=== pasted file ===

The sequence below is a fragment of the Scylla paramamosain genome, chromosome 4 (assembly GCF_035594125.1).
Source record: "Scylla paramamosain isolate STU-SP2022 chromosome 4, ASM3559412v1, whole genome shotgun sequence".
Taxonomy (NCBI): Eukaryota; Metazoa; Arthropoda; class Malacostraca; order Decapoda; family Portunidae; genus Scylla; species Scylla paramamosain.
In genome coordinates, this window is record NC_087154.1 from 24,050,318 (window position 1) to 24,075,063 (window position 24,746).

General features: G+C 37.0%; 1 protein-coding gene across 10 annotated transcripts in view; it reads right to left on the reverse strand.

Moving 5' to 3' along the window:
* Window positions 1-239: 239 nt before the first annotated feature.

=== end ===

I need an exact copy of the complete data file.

The sequence below is a fragment of the Scylla paramamosain genome, chromosome 4 (assembly GCF_035594125.1).
Source record: "Scylla paramamosain isolate STU-SP2022 chromosome 4, ASM3559412v1, whole genome shotgun sequence".
Taxonomy (NCBI): Eukaryota; Metazoa; Arthropoda; class Malacostraca; order Decapoda; family Portunidae; genus Scylla; species Scylla paramamosain.
In genome coordinates, this window is record NC_087154.1 from 24,050,318 (window position 1) to 24,075,063 (window position 24,746).

General features: G+C 37.0%; 1 protein-coding gene across 10 annotated transcripts in view; it reads right to left on the reverse strand.

Moving 5' to 3' along the window:
* Window positions 1-239: 239 nt before the first annotated feature.